The latest talks between the NHL and its locked-out players' union broke off abruptly Tuesday, meaning that as early as Wednesday, the NHL is expected to announce that the 2012-13 season won't start as scheduled.

"It's depressing," said forward Zach Parise, who almost surely won't slip on a Wild sweater for the first time Oct. 13. "I think everyone saw it coming, but once it actually happens, it's unfortunate. It's terrible for the game. There's no other way to put it."

After three days of discussing peripheral issues over the weekend, the NHL and NHL Players' Association tried to discuss the definition of hockey-related revenue Tuesday.

That lasted 90 minutes with "no progress made."

"Today wasn't overly encouraging, that's for sure," said NHL Deputy Commissioner Bill Daly, adding that the NHL lost $100 million in revenue by canceling the preseason. "Unless ... they show some willingness to compromise, I'm not sure how we get this done."

In the final year of the expired collective bargaining agreement, players received 57 percent of the league's $3.3 billion revenue. Last month, the NHL proposed a six-year CBA where the players' share is cut to 49 percent in Year One, 48 percent in Year Two and 47 percent in the final four years.

The union hasn't countered and has only been willing to see the player share drop as revenues grow. The NHL also wants players to take immediate paycuts -- a non-starter for the union.

"It's tough to grasp when you've got a guy in [Commissioner] Gary Bettman bragging every year that we're making 'record revenue, record revenue, record this,' and all of a sudden they want to take a quarter of what you've made away," Parise said. "That doesn't make sense to anybody. It doesn't matter what industry you're in."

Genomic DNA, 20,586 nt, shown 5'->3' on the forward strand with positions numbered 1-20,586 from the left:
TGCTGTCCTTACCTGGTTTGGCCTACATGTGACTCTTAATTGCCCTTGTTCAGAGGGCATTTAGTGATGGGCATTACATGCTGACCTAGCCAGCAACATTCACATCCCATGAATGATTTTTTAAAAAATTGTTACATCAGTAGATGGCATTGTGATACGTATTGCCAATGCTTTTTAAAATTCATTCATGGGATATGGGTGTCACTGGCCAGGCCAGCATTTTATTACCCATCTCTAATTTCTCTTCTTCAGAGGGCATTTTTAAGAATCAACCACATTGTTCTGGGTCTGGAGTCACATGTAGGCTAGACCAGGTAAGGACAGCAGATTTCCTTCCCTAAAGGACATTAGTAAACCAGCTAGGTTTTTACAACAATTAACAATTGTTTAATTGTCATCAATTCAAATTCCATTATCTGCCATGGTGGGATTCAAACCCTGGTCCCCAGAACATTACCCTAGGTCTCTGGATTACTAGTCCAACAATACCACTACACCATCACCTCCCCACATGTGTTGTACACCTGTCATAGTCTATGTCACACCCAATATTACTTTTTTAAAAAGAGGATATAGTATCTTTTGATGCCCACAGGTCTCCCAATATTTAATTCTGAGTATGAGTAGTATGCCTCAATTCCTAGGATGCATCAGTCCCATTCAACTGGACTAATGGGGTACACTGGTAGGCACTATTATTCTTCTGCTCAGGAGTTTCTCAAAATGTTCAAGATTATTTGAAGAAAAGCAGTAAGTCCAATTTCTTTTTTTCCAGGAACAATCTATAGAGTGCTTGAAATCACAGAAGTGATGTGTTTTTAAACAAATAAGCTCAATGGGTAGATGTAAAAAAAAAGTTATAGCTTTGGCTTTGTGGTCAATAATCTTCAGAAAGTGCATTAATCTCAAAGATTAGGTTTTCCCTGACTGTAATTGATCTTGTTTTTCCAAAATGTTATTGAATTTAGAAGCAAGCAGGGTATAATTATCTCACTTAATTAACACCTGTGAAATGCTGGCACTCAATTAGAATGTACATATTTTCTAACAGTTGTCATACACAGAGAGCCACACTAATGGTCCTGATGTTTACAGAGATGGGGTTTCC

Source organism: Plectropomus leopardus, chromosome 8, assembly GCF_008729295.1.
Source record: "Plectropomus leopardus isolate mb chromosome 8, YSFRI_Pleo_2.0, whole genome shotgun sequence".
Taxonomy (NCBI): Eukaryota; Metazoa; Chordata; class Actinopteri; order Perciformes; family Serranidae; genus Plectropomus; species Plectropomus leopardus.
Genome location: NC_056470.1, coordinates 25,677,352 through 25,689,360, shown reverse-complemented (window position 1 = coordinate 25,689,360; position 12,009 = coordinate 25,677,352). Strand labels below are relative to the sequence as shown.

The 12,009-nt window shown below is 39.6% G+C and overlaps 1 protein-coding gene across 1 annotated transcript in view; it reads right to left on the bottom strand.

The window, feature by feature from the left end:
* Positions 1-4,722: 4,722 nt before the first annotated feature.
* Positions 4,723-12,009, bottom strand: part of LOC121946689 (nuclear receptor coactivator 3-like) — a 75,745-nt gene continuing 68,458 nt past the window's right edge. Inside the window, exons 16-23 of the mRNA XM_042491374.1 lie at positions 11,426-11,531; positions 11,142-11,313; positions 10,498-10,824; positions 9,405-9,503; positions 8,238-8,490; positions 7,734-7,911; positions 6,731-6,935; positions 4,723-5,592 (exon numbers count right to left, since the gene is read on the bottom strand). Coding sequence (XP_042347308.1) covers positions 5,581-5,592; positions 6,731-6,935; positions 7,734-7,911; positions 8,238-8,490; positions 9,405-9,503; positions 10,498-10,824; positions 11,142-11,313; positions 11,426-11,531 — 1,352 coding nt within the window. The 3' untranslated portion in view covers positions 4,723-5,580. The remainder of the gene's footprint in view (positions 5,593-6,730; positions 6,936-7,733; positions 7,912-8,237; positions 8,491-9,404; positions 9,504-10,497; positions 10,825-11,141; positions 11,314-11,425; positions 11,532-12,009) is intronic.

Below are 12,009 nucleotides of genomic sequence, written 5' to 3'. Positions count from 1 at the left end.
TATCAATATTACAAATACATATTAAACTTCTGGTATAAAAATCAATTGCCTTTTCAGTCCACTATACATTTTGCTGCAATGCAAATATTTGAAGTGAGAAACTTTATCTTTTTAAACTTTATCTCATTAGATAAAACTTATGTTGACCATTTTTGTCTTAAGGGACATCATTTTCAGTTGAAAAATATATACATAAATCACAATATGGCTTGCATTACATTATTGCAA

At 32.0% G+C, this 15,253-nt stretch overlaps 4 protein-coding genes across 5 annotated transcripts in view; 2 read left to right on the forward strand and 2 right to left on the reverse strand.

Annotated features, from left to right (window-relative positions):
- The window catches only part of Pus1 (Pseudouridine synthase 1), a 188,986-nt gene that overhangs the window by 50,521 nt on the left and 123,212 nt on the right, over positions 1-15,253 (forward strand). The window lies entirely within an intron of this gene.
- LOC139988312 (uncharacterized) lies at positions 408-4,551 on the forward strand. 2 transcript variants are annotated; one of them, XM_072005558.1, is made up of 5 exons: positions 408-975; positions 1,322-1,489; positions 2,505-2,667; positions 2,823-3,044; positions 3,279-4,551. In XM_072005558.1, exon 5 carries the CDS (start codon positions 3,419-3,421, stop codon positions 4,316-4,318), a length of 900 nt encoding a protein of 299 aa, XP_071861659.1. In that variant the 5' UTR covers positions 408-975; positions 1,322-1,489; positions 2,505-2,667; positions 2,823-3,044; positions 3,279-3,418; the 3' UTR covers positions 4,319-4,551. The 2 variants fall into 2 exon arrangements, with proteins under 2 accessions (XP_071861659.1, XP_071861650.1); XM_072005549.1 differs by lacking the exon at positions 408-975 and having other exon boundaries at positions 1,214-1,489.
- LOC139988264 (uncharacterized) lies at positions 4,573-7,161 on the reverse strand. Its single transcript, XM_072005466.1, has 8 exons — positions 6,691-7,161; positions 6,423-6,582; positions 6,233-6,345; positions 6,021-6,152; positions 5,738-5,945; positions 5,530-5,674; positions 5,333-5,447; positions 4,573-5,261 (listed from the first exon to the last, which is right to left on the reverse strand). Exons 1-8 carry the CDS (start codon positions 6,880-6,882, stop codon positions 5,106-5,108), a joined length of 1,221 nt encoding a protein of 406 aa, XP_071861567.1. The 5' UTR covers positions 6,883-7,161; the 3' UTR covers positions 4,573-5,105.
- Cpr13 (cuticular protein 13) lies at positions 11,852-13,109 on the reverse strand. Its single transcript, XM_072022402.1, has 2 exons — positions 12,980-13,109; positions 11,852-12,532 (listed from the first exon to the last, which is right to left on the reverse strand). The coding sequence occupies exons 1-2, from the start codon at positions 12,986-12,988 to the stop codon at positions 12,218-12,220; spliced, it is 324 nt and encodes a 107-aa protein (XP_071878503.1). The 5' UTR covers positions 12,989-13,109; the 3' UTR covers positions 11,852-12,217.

A drop in player share to 47 percent is a 17.5 percent paycut, although Bettman said last month the NHL estimates the salary reduction actually would be 11.5 percent in Year 1, 8.5 percent in Year 2 and 4.5 percent in Year 3, and that since players gave back via escrow in five of seven years under the last CBA (once 12 percent), this should be a non-issue.

"Right now, it's tough to see [an agreement]," Wild center Kyle Brodziak said. "Obviously, somebody is going to have to give in at some point for something to work. As a union, all you can really do is stay together and have your faith in the guys that are leading us."

The union wants to come up with a CBA that will aid the NHL's financially struggling teams. This is the second lockout in eight years and third since 1994.

"It seems some people are narrow-minded and not thinking about the future, just thinking about trying to solve it quick," new Wild defenseman Ryan Suter said. "The players, we want it to be fixed forever so we don't have to deal with this all the time."

With things looking bleak, more and more players are expected to sign contracts in Europe for the length of the lockout. Already 100 players have left, including the Wild's Jared Spurgeon, who has played one game for the SCL Tigers in Switzerland.

Wild captain Mikko Koivu has an option to play for Turku in Finland, but he says he hasn't "signed anywhere yet." Parise says he is close to pulling the trigger on a contract offer from a team in Switzerland.

"You can't keep waiting around. You've got to go play," Parise said. "Depending on how bad this looks or sounds, I'll have to do a lot more serious thinking about it.

"There's definitely a way to come to an agreement, and you hope that we can find it soon."

Bouchard better

Wild forward Pierre-Marc Bouchard, who missed the second half of last season because of a concussion, is skating and puts his health at 95 percent.

"It's just a question of being able to get rid of just those little symptoms that come back once in a while," Bouchard said.

Because Bouchard was not cleared to play at the season-ending physical, he has access to the Wild's doctors, trainers and gym. If he is not cleared to play by Oct. 11, Bouchard is entitled to his $4.3 million salary.